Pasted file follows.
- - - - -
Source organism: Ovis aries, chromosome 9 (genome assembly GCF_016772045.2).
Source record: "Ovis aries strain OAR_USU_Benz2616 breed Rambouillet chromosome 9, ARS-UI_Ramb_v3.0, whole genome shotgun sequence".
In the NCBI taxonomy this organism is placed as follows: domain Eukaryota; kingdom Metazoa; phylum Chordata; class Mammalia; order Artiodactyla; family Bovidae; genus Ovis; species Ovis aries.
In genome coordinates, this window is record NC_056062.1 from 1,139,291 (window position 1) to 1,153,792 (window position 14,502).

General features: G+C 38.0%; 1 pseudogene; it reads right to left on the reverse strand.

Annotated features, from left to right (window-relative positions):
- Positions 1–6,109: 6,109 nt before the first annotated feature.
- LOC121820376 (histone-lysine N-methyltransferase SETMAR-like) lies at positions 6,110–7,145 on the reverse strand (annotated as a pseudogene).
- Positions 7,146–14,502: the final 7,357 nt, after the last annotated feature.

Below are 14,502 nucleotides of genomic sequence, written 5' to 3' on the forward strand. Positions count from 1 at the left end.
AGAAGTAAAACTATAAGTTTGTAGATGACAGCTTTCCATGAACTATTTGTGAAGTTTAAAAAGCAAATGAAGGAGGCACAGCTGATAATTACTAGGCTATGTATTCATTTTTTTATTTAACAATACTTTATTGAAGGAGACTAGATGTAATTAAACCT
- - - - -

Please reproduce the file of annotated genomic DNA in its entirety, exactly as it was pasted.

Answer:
Source organism: Ovis aries, chromosome 9 (genome assembly GCF_016772045.2).
Source record: "Ovis aries strain OAR_USU_Benz2616 breed Rambouillet chromosome 9, ARS-UI_Ramb_v3.0, whole genome shotgun sequence".
In the NCBI taxonomy this organism is placed as follows: domain Eukaryota; kingdom Metazoa; phylum Chordata; class Mammalia; order Artiodactyla; family Bovidae; genus Ovis; species Ovis aries.
In genome coordinates, this window is record NC_056062.1 from 1,139,291 (window position 1) to 1,153,792 (window position 14,502).

General features: G+C 38.0%; 1 pseudogene; it reads right to left on the reverse strand.

Annotated features, from left to right (window-relative positions):
- Positions 1–6,109: 6,109 nt before the first annotated feature.
- LOC121820376 (histone-lysine N-methyltransferase SETMAR-like) lies at positions 6,110–7,145 on the reverse strand (annotated as a pseudogene).
- Positions 7,146–14,502: the final 7,357 nt, after the last annotated feature.

Below are 14,502 nucleotides of genomic sequence, written 5' to 3' on the forward strand. Positions count from 1 at the left end.
AGAAGTAAAACTATAAGTTTGTAGATGACAGCTTTCCATGAACTATTTGTGAAGTTTAAAAAGCAAATGAAGGAGGCACAGCTGATAATTACTAGGCTATGTATTCATTTTTTTATTTAACAATACTTTATTGAAGGAGACTAGATGTAATTAAACCT